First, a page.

Earlier this month I described how “narrow networks” work. Basically, I detailed how the insurers are knocking doctors out of their plans because of “quality” reasons, which means they don’t want to pay them. I forgot to highlight the reverse. Many physicians are not taking the plans from the exchange because they pay too little. Here is a recent article from the USA Today describing this phenomenon:
- Because these exchange plans often have lower reimbursement rates, some doctors are limiting how many new patients they take with these policies, physician groups and other experts say.
- “The exchanges have become very much like Medicaid,” says Andrew Kleinman, a plastic surgeon and president of the Medical Society of the State of New York. “Physicians who are in solo practices have to be careful to not take too many patients reimbursed at lower rates or they’re not going to be in business very long.”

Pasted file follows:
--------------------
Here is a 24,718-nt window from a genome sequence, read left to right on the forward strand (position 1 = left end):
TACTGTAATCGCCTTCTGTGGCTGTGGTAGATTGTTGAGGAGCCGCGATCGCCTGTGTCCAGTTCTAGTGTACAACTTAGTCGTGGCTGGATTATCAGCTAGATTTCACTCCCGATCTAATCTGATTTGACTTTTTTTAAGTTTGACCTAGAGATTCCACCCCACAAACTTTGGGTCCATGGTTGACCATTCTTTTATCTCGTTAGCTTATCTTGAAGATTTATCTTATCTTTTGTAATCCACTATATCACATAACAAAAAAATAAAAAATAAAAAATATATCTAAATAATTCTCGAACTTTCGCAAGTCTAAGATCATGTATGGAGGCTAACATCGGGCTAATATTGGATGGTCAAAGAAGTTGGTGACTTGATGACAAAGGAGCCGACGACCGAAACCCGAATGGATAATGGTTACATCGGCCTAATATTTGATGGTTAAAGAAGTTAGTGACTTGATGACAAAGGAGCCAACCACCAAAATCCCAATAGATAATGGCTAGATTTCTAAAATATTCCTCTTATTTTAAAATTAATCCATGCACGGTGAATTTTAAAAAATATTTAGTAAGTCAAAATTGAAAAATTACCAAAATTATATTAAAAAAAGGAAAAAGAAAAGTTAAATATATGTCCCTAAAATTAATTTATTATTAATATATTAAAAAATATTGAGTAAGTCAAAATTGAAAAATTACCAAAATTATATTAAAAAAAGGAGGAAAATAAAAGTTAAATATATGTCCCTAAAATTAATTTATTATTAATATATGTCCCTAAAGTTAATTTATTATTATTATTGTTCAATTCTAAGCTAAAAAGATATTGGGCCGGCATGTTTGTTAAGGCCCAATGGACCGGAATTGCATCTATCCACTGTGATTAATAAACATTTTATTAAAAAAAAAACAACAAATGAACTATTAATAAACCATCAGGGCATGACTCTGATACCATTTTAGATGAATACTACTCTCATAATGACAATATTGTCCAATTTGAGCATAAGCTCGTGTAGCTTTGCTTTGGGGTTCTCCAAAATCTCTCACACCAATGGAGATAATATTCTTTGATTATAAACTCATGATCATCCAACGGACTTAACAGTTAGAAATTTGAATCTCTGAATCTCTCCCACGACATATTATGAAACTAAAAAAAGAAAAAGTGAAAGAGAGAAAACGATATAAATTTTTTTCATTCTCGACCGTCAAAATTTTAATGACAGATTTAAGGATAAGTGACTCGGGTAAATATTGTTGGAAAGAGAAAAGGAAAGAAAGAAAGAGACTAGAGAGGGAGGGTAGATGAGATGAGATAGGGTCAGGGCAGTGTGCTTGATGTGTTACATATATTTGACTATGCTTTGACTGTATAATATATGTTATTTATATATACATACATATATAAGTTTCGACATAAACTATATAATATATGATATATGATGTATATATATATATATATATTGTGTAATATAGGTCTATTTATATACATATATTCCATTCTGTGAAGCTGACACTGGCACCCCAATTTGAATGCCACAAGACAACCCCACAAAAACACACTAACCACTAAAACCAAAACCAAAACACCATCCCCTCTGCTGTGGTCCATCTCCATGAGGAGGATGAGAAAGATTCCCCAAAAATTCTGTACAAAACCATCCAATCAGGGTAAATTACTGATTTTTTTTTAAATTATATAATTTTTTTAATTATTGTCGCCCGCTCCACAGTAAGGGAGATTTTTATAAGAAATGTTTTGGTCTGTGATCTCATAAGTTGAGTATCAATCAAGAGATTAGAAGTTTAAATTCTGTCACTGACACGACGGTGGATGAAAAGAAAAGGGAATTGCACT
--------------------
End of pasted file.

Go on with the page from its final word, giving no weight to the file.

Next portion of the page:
- Kleinman says his members complain rates can be 50% lower than commercial plans.
The insurers adamantly deny that the ACA plans pay doctors less but:
- To prevent discrimination against ACA policyholders, some insurance contracts require doctors to accept their exchange-plan patients along with those on commercial plans unless the doctors’ practices are so full they simply can’t treat any more people.
Far be it for the insurers to lie, huh?
To summarize, we now have a system where insurers are not taking some doctors and and a system where doctors are not taking some insurers. Sounds like this is getting narrower and narrower.